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Pathfinder Adventure Path, Roleplaying Game Subscriber. 2,631 posts. No reviews. No lists. 1 wishlist.


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knightnday wrote:
Hitdice wrote:

Knight, this is an honest question, not snark*: is Generica, the Land of I Don't Care synonymous with Golarion, or does it also include 3pp?

I'm just curious because RDM42 mentioned published settings being treated as sacrosanct as compared to homebrew settings, but I think that sort of gets it wrong, no insult to RDM. Published settings are required to include all of said publisher's material, so I see them as a lot less sacrosanct, actually. Just using Paizo material, you can play a Clint Eastwood Man with No Name type from Alkenstar who ends up adventuring alongside an Inuyasha type party in Tian Xia, but no GM should be required to do that in a homebrew setting.

*I suppose the snark would have been directed at Paizo, not you, in any case. ;)

Ah, no, not at all. Generica -- it doesn't actually have a name -- is basically a world that I don't care about, that I've invested little if any time creating backstory for and so on.

In contrast, some of my homebrew worlds have existed for going on thirty years, with ongoing stories and plots and the like, fleshed out NPCs and family trees and all that jazz.

Generica, for lack of a better name, includes none of that. I might use Greyhawk, or Golarion, or another created and published system but more often than not it would be a very generic fantasy setting world with little work put into it. The sort where the map might be drawn on a napkin with a scale that varies depending on the day.

I don't use Generica much because most of my players are looking to continue the threads they've started or heard about in the other worlds. I use Generica when people just want to bash things without worrying overly much about story, cannot agree what they want to do (half want pirates, two others want noble intrigue, and another wants to punt goblins), or for one or two off sessions where people want to create characters they don't have to care about, or introduce new people to the mechanics and general idea of the game without...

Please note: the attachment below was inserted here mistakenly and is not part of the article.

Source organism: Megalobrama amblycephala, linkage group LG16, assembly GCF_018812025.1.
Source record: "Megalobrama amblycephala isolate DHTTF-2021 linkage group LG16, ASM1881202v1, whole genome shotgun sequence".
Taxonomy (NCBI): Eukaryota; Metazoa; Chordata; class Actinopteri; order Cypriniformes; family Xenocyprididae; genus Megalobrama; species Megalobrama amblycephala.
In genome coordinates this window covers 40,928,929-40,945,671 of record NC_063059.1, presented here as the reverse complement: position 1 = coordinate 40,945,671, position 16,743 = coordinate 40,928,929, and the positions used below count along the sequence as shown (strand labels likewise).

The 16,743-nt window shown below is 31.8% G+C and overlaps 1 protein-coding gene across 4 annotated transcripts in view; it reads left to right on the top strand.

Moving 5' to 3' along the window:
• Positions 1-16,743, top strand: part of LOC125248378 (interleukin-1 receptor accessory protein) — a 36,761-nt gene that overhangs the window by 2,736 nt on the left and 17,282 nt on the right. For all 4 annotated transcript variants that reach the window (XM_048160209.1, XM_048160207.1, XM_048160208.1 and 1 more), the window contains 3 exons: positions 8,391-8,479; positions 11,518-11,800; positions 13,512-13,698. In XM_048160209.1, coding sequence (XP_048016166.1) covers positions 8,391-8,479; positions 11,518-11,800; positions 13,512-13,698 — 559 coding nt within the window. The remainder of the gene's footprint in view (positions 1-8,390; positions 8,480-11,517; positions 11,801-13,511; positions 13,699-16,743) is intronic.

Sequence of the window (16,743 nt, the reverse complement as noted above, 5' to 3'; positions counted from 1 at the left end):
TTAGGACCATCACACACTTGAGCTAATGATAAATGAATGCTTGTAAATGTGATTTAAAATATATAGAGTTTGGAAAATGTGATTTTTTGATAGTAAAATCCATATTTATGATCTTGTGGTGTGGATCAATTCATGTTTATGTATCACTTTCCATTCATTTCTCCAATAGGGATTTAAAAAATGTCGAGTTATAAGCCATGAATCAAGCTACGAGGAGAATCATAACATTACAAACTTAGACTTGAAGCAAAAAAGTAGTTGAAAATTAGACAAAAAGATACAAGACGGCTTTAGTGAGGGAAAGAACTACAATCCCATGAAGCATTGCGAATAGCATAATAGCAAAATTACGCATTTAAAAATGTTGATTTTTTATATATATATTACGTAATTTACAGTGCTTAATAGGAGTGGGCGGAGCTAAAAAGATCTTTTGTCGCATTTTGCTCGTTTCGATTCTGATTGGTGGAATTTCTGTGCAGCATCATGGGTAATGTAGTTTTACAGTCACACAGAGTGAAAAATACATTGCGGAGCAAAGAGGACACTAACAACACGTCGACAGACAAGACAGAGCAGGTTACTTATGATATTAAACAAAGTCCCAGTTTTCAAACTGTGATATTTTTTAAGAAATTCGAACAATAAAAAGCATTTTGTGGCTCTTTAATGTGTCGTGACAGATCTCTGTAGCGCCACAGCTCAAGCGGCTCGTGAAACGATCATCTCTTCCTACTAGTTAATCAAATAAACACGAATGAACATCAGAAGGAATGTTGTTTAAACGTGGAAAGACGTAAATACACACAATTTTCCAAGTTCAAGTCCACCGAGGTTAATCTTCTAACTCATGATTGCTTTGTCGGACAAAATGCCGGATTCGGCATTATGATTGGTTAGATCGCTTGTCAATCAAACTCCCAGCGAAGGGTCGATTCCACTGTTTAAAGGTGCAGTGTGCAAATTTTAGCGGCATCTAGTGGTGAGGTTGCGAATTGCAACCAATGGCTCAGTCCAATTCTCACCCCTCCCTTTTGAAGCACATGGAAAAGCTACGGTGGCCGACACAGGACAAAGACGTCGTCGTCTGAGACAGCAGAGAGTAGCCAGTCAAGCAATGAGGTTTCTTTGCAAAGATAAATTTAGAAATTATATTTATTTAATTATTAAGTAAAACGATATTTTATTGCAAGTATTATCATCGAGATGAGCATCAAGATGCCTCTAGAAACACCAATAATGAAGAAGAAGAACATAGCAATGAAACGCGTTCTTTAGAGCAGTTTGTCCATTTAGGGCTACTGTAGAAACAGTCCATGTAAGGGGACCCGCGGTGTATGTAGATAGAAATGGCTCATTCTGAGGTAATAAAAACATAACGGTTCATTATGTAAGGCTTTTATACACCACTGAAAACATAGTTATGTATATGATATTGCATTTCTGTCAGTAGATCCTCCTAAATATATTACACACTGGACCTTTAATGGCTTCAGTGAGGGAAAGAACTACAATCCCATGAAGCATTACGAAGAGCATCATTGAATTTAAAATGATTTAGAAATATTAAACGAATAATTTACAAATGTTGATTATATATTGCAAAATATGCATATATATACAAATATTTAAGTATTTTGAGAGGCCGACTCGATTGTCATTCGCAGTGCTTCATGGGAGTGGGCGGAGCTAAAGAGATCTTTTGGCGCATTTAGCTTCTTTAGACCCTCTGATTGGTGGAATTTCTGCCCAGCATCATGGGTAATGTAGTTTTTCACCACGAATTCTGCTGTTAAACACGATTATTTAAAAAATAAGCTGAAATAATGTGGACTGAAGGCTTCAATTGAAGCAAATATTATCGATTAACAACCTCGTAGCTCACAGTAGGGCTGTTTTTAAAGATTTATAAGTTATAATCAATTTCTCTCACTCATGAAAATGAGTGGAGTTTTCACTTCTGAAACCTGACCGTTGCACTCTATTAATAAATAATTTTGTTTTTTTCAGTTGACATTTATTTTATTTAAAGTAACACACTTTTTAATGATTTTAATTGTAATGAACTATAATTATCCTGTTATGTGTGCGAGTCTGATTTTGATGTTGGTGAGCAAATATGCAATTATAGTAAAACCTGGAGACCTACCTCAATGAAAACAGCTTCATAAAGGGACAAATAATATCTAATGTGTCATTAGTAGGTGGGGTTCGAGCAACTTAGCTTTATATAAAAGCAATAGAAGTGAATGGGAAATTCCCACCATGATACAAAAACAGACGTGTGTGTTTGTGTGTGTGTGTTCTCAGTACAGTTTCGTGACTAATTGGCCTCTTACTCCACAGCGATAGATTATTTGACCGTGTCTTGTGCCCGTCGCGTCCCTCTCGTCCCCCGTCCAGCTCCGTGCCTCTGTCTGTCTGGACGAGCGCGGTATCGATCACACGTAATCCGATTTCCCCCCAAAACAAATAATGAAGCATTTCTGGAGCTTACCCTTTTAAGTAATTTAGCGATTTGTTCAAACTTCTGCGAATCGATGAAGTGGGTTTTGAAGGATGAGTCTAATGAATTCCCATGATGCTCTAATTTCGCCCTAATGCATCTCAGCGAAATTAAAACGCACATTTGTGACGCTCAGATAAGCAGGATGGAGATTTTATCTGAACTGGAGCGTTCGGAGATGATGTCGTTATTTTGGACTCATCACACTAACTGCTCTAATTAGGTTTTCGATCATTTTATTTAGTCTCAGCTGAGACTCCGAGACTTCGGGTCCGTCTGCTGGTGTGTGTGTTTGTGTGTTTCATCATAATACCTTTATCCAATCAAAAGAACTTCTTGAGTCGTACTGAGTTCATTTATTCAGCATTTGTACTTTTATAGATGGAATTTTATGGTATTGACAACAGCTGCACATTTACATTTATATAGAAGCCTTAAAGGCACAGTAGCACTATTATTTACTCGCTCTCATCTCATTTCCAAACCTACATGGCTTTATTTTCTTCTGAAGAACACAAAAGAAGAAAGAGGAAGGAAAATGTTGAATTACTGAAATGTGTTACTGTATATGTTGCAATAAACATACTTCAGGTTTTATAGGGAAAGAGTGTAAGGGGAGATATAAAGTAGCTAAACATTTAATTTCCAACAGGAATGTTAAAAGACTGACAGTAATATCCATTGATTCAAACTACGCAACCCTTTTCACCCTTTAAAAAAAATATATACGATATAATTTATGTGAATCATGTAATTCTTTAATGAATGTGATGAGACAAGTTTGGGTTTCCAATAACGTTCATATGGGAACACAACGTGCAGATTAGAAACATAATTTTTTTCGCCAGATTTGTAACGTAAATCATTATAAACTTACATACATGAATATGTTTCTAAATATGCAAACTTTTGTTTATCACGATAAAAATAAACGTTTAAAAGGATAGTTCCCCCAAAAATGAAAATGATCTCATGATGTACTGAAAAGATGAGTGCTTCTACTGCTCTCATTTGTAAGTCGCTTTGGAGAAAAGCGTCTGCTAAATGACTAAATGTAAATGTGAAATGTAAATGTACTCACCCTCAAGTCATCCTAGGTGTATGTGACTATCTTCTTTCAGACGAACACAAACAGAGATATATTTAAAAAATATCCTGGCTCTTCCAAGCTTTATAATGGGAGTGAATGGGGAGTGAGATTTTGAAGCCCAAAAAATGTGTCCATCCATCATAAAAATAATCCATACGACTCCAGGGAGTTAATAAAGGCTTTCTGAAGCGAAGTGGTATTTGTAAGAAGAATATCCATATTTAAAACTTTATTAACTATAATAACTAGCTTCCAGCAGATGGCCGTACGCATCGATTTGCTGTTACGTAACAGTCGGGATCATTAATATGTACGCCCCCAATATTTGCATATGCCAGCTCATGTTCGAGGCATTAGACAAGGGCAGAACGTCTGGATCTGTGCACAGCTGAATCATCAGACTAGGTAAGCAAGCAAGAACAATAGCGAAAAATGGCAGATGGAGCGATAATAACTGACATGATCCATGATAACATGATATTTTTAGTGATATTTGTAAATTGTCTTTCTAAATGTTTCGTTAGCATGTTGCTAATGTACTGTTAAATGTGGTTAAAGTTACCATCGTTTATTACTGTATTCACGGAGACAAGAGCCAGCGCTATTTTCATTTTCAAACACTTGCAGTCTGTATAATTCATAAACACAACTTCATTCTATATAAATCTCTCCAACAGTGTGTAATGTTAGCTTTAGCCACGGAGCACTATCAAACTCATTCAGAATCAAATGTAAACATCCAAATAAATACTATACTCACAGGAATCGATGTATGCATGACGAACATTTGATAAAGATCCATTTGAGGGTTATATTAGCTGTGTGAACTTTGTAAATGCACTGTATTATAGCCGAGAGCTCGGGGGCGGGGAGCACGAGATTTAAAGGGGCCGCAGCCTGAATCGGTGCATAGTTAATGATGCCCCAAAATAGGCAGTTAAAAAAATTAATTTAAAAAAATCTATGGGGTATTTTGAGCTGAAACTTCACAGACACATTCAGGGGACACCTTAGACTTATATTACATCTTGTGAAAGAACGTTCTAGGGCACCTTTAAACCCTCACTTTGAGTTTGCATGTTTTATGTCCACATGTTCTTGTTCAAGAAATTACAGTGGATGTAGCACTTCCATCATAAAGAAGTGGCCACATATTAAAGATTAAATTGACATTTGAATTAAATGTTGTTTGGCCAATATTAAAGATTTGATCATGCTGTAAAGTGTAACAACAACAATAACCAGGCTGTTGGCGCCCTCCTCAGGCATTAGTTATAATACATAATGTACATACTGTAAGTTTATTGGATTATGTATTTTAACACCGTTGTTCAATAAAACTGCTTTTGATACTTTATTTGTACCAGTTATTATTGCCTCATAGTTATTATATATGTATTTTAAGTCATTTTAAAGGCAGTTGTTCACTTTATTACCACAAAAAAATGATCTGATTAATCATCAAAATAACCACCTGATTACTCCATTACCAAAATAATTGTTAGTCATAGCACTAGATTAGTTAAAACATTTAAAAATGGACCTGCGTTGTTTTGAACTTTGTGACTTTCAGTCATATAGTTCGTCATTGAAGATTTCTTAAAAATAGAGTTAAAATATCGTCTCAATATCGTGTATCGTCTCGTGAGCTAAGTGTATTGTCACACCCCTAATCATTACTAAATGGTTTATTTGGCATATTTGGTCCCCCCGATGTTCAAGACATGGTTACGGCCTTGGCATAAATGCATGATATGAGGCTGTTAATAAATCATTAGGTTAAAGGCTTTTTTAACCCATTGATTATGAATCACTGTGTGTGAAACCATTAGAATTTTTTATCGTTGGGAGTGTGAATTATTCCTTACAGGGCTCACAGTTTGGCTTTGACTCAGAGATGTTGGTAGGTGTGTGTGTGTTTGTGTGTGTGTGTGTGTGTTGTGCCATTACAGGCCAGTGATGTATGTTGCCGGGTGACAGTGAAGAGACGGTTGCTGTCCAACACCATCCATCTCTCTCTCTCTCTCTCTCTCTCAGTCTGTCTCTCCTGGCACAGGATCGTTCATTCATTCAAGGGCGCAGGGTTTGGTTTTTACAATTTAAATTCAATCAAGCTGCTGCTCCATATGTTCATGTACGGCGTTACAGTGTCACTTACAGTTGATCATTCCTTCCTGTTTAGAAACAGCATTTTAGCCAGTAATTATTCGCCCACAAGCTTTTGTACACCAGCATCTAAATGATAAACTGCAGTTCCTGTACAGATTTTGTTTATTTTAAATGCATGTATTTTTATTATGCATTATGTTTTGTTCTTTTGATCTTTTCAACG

I love the name, Generica, I run tons of games like that with out a real term how to call it. I also have games where we have setting were there is history we've created.

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Imbicatus wrote:
voska66 wrote:
Secret Wizard wrote:
Insain Dragoon wrote:
I didn't know Iron will gave a +6 bonus.
+2 from Iron Will and +1 from Indomitable Faith, because Monks need few feats to be good at their job. Higher WIS due to lower CON requirements than other classes - thanks to high AC and Improved Evasion - you are free to put more points into WIS too. This is the gist of the matter.
That's poor class design. You are saying that in order to be what the class should be you need spend a feat, trait and build you stats a particular way. If you have to do this it seem to me that is poor class design. You are right every umonk will be taking iron will and indomitable faith to make for this loss of good save. At that point shouldn't it just be a class feature?
My umonk didn't take Iron Will and won't be taking it. Of course, he is a Dwarf, and has a racial +2 against spells. If I take any save boosting feat it will be Steel Soul.

I might take Iron will but probably wouldn't. By saying the umonk doesn't have low will save because you can build it back in is saying the class is poorly designed. I don't think it is though. You can make perfectly fine monk with out the taking a trait and feat.

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werewolf435 wrote:

So, feel free to take this how you want, since I know it can be a rather unpopular option (for good reasons, covered in many places over many posts.)

But coming from a particular thread discussing caster/martial disparaty, one of the main complaints that I feel is being made, is that martial characters lack the ability to influence the over-arching plot in any meaningful way, since they have to specialize so heavily in smacking things in the face.

Given that, I was thinking of putting up using leadership as something of a way to make up for it.

In this way, the level 10 fighter can throw around the weight of his organization to get his party in to see the king, rather than standing around while the party sorcerer baps him/herself with a few +cha spells and sweet talks the guards into letting them in.